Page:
The diverse and growing Hispanic and Latino community in the United States accounts for about 18 percent of the overall population and is projected to comprise the majority of net new workers this decade. Most analysis of this community does not account for its rich diversity—largely due to data limitations or a lack of cultural understanding. READ MORE AT CENTER FOR AMERICAN PROGRESS
The Hispanic retail sector and manufacturers of products aimed at Latino consumers will benefit from the drive of intrepid Latino small business entrepreneurs in the United States.
Even with notable disadvantages such as access to credit, Latino small business owners are the fastest-growing group of entrepreneurs in the United States. READ MORE AT ABASTO
Latinos in the U.S. and Latin Americans are more likely than others to reconsider the workplace after the pandemic, Marina writes. Two-thirds of Latinos polled in Microsoft’s say they are now much more conscious about prioritizing health over their work when it comes to going to the office, and 60% say they are considering changing jobs in response. READ MORE AT AXIOS
According to a report by UCLA’s Latino Policy & Politics Initiative, Latinas are leaving the workforce at higher rates than any other demographic.
For some Latinas, the mirage of the American Dream faded amid the Covid-19 pandemic, and many chose to divest from the cultural, societal, and professional standards placed on first- and second-generation communities. READ MORE AT REFINERY 29
Latinos are projected to make up 22.4 percent of the US labor force by 2030 and more than 30 percent by 2060. Yet they remain concentrated in roles generally dismissed as “jobs no one else wants to do.” They are underpaid, less likely to have nonwage employer benefits, and disproportionately vulnerable to disruption. The $288 billion annual gap in income compared with non-Latino White workers not only represents lost economic opportunity but has significant implications for Latinos’ ability to start businesses, build wealth, and fully participate as consumers. READ MORE AT MCKINSEY & COMPANY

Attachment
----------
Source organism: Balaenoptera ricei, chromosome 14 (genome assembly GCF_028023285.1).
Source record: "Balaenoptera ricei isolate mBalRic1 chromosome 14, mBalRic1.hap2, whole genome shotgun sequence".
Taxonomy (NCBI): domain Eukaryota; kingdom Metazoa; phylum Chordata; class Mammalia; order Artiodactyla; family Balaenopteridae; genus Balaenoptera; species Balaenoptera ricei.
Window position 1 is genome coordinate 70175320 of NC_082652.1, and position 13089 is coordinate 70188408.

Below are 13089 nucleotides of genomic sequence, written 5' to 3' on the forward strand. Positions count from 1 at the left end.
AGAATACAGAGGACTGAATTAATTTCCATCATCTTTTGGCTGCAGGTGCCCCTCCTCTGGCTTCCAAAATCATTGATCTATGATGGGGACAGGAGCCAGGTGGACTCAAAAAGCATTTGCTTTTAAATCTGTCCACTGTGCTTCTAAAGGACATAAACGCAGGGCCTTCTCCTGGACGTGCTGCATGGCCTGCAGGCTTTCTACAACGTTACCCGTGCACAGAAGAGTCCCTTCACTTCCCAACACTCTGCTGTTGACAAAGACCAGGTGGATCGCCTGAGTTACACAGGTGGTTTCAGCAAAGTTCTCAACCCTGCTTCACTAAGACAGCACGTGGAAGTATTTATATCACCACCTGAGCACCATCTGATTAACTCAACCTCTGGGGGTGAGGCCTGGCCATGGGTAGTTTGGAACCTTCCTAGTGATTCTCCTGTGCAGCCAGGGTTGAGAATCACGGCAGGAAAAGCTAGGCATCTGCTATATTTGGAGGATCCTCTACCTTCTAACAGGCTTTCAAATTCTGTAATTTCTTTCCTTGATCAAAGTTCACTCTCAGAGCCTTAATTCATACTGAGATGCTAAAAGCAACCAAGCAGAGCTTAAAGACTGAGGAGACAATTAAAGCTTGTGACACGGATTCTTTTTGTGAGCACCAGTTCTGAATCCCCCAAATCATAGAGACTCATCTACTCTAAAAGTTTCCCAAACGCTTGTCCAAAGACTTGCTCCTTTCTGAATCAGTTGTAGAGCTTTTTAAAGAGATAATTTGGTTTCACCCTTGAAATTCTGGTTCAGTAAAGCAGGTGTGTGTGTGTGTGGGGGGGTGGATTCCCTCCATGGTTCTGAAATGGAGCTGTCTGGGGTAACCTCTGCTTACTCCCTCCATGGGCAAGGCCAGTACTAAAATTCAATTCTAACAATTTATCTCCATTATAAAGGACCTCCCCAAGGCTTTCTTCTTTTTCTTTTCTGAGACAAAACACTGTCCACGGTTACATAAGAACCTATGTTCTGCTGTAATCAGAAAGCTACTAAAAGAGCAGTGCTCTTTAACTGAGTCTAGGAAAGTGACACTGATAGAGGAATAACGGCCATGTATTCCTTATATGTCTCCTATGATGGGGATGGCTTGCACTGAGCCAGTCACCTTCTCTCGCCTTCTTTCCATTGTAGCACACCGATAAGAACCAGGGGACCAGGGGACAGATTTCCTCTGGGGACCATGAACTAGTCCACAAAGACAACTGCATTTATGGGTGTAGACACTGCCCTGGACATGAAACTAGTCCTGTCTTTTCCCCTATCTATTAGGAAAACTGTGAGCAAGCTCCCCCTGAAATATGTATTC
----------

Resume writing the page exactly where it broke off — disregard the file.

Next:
Latinos with an unhealthy response to chronic stress, like smoking or constantly eating junk food, tend to report fewer depression symptoms like hopelessness and restlessness in the long run than those with no dangerous coping mechanisms, according to an analysis.
Research has shown that stressors throughout life increase not only the body's wear and tear, known as allostatic load, but also the odds of having depression past age 60. But the study found the link was slightly weakened when Latinos engaged in an unhealthy coping mechanism. READ MORE AT AXIOS
Racial and ethnic groups, as well as industry sectors, define the workplace's current D&I perception, a challenge because white voices dominate 60% of the U.S. workforce. The latest GER report stated it found "strong evidence that workers from different racial and ethnic groups disagree about the current state of workplace D&I at their companies." READ MORE AT TECHREPUBLIC
Companies that want to provide customers with the best possible product or service -- and improve their bottom line -- need to recognize the diversity of those customers and employ people who reflect similar demographics.
Meet customers where they are.
Recognize that your entire customer base does not think or act in lockstep. Learn more about them to gauge how you can better meet their needs, Crichlow said. Encompassing inclusivity in your products or services can broaden your market, too. READ MORE AT SMARTBRIEF
We traditionally tend to think of working from home as a perk. You can do your laundry while you work. You can stay in pajamas and control your own thermostat. You can take the dog for a walk. But after being abruptly forced to work from home full time this year, a lot of people have discovered they don’t like it nearly as much as they thought they would. READ MORE AT SLATE